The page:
What our brains do is rather ingenious. They simply recruit some hair cells from adjacent critical bands. (Here is that word recruit or recruitment.) These hair cells now have to do double duty or worse. They are still members of their original critical band and now are also members of one or more additional critical bands.
If only relatively few hair cells die, then adjacent hair cells may just do double duty. However, if many/most hair cells have died, then in order to have a full complement of hair cells in each critical band, any given hair cell may be recruited into several different critical bands.
The Result of Recruitment
The result of this recruitment causes us two basic problems.
First, the sounds reaching our brains appear to be much louder that normal. This is because the recruited hair cells still function in their original critical bands and also in the adjacent one(s) they have been recruited into.
Remember that when any hair cell in a critical band is stimulated, the whole critical band sends a signal to our brains. So the original critical band sends one unit of sound to our brains, and at the same time, since the same hair cell is now recruited to an adjacent critical band, it stimulates that critical band also. Thus, another unit of sound is sent to our brains. Hence, we perceive the sound as twice as loud as normal.
If our hearing loss is severe, a given hair cell may be recruited into several critical bands at the same time. Thus our ears could be sending, for example, eight units of sound to our brains and we now perceive that sound as eight times louder than normal. You can readily see how sounds can get painfully loud very fast! This is when we complain of our recruitment.
In fact, if you have severe recruitment, when a sound becomes loud enough for you to hear, it is already too loud for you to stand.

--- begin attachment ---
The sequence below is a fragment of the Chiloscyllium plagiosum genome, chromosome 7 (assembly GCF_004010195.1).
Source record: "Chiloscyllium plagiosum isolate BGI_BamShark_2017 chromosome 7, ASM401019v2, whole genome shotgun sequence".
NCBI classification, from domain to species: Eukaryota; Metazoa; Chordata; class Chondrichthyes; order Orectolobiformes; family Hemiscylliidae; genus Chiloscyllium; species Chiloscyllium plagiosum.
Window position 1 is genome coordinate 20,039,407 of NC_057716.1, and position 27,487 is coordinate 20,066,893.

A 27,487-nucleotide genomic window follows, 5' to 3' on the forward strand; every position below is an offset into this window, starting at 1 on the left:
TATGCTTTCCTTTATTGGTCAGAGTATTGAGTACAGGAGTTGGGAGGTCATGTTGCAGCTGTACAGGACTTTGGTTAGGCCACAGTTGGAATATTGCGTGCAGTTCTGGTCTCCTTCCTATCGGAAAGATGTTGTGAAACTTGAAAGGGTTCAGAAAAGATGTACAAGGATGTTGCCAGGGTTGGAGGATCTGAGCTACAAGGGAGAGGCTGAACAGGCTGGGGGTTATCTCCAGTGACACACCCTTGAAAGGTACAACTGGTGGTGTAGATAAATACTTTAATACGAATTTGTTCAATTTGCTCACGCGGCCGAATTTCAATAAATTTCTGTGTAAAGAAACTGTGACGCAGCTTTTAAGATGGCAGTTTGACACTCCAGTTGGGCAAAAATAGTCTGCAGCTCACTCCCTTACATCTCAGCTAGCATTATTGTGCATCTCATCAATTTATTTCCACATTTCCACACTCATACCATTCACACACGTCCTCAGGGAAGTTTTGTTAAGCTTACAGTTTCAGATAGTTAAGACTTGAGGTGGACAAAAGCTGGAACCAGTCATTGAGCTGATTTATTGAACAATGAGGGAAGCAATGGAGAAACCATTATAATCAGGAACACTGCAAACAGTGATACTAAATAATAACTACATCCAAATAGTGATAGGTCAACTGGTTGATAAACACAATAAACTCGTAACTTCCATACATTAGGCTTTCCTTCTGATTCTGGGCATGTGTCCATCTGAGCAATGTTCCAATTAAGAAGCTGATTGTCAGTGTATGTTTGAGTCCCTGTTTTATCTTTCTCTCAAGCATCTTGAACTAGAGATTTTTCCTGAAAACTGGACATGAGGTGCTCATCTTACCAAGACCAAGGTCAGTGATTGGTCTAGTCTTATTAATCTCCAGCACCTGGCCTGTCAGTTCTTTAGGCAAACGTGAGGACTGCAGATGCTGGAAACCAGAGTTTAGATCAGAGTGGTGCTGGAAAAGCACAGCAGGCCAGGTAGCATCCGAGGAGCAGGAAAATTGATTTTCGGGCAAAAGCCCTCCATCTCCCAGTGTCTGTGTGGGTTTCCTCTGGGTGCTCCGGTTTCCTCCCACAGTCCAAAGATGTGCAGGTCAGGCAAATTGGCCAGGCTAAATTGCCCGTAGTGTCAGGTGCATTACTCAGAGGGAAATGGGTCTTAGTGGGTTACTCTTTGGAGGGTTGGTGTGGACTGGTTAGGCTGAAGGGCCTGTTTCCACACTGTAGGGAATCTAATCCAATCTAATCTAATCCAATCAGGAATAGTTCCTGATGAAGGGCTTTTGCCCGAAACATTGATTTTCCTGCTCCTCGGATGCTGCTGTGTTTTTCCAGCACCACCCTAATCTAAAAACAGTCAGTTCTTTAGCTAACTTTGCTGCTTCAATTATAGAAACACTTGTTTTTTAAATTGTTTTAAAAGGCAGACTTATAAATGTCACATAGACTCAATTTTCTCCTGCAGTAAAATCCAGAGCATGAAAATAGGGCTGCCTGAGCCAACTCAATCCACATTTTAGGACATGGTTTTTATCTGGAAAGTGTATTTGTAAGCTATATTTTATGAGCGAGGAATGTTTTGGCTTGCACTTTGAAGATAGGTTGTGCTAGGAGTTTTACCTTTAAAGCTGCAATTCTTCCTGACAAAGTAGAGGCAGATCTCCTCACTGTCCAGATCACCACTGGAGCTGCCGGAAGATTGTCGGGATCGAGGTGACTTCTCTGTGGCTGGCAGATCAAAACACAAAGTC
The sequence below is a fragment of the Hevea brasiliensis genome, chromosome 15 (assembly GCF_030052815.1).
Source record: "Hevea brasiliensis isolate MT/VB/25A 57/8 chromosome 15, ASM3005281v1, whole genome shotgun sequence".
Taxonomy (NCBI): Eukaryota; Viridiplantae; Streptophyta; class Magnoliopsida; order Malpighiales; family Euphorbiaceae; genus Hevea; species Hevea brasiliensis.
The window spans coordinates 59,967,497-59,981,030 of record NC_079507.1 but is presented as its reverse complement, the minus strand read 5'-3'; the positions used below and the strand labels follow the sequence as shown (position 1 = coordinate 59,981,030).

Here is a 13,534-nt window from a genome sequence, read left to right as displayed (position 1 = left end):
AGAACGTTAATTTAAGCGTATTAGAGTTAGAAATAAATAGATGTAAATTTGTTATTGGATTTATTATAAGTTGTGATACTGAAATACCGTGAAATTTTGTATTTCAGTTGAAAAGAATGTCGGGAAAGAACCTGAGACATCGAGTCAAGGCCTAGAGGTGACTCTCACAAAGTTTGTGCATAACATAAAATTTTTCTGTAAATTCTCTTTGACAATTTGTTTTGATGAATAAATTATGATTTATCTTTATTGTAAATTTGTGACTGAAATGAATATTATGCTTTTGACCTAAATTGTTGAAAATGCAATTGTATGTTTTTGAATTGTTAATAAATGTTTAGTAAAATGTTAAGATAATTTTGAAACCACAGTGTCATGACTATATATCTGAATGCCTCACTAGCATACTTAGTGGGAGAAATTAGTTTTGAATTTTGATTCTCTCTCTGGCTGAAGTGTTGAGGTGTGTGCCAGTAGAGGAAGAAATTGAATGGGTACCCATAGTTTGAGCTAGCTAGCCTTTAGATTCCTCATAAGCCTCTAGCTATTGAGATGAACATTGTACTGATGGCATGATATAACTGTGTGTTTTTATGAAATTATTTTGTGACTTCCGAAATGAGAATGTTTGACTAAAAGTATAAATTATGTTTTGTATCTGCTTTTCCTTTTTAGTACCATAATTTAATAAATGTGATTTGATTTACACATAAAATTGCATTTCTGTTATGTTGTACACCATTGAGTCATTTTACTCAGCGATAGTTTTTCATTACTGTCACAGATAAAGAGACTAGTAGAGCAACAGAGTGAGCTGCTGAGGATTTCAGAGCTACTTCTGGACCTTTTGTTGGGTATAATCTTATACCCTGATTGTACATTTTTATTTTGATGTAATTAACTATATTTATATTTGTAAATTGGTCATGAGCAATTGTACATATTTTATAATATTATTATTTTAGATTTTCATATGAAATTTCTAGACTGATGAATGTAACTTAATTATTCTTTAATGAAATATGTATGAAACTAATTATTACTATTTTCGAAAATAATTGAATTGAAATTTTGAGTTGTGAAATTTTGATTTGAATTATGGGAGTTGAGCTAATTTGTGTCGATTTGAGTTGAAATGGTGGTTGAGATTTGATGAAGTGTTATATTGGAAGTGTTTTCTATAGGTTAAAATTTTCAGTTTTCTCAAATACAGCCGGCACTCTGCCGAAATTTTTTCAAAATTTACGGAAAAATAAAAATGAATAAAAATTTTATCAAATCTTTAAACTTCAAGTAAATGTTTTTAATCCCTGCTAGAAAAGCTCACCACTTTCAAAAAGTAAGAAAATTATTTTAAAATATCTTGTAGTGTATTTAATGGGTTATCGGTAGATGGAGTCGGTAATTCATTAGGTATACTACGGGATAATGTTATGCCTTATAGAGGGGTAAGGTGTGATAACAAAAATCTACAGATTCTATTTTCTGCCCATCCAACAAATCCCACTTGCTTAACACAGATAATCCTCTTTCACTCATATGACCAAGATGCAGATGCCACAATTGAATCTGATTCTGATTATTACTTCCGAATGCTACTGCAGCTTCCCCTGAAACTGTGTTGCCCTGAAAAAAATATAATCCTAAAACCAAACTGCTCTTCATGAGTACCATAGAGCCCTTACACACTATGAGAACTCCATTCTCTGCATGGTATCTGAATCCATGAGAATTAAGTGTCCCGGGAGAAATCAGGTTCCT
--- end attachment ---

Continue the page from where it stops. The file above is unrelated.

The second result of recruitment is “fuzzy” hearing. Since each critical band sends one signal at the frequency of that critical band, when hair cells get recruited into adjacent bands, they stimulate each critical band they are a member of to send their signals also. Consequently, instead of hearing just one frequency for a given syllable of sound, for example, perhaps our brains now receive eight signals at the same time—each one at a different frequency.
The result is that we now often cannot distinguish similar sounding words from each other. They all sound about the same to us. We are not sure if the person said the word “run” or was it “dumb,” or “thumb,” or “done,” or “sun,” or? In other words, we have problems with discrimination as well as with volume. If our recruitment is bad, our discrimination scores likely will go way down.
When this happens, basically all we hear is either silence or loud noise with little intelligibility in it. Speech, when it is loud enough for us to even hear it, becomes just so much meaningless noise.
This is why many people with severe recruitment cannot successfully wear hearing aids. Their hearing aids make all sounds too loud—so that they hurt. Also, hearing aids cannot correct the results of our poor discrimination. We still “hear” meaningless gibberish.
However, people with lesser recruitment problems will find much help from properly adjusted hearing aids. Most modern hearing aids have some sort of “compression” circuits in them. When the compression is adjusted properly for our ears, these hearing aids can do a remarkable job of compensating for our recruitment problems.